[Graph theory] How should this be called?

Discussion in 'Math Research' started by Hiu Chung Law, Aug 29, 2003.

  1. (This question has also been posted in graphnet. However, since I do not
    get any response thus far, I would like to seek the suggestion of
    readers in this group as well)


    Dear newsgroup reader,

    Please forgive me if this question sounds trivial to you. I have done some
    google and mathworld search on my question but I cannot find the answer.

    Given any graph G, its clique number is defined as the size of the largest
    clique in the graph. There is a theorem by Matula stating that in a class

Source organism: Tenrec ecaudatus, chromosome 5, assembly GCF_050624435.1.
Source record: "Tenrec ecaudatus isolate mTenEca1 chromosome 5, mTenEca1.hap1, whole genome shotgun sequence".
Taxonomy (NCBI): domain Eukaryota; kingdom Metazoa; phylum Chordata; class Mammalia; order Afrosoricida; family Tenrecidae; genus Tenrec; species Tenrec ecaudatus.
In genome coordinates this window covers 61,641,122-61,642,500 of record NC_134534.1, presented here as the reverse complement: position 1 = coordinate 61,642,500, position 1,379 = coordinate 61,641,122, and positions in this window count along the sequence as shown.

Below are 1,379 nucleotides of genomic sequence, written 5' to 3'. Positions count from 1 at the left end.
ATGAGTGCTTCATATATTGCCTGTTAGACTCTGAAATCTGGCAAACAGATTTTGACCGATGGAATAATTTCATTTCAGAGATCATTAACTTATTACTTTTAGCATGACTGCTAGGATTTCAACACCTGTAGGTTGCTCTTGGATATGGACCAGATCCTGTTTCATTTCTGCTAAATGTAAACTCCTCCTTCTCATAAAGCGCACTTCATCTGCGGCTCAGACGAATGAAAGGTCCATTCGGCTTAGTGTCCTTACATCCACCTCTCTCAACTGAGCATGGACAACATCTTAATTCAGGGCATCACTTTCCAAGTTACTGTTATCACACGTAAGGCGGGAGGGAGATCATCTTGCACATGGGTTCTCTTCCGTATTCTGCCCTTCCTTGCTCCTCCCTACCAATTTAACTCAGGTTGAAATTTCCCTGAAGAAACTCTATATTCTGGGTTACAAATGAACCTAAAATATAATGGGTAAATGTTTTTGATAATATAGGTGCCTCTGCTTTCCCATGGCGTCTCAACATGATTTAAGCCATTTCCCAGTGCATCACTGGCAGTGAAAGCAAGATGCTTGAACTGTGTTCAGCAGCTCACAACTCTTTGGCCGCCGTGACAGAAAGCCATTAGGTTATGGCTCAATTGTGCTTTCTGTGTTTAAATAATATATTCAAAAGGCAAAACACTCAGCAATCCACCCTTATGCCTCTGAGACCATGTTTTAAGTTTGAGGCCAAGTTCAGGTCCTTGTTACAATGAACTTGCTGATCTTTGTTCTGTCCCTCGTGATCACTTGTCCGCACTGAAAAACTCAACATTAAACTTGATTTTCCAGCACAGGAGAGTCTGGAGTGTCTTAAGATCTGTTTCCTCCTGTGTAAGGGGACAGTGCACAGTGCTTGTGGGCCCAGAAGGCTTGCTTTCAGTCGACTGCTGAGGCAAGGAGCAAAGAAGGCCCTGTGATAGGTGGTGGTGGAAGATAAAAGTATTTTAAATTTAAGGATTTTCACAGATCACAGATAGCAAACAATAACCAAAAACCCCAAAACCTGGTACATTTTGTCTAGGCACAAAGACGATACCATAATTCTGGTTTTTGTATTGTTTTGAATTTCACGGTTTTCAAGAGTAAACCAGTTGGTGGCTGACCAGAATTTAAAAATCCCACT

of random graph, the clique number lies in a "short" interval for almost
    every graph.

    My question is: what happens if we replace "clique" by "regular graph"?
    How should the quantity

    max_r ( G has a r-regular graph as a subgraph )

    be called? Is there any known result on this property for random
    graphs?

    Thank you!
     
    Hiu Chung Law, Aug 29, 2003
    #1
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  2. A spanning r-regular graph is called an r-factor. So maybe your
    quantity could be called an "r-subfactor"?

    HTH,
    Felix.
     
    Felix Goldberg, Aug 30, 2003
    #2
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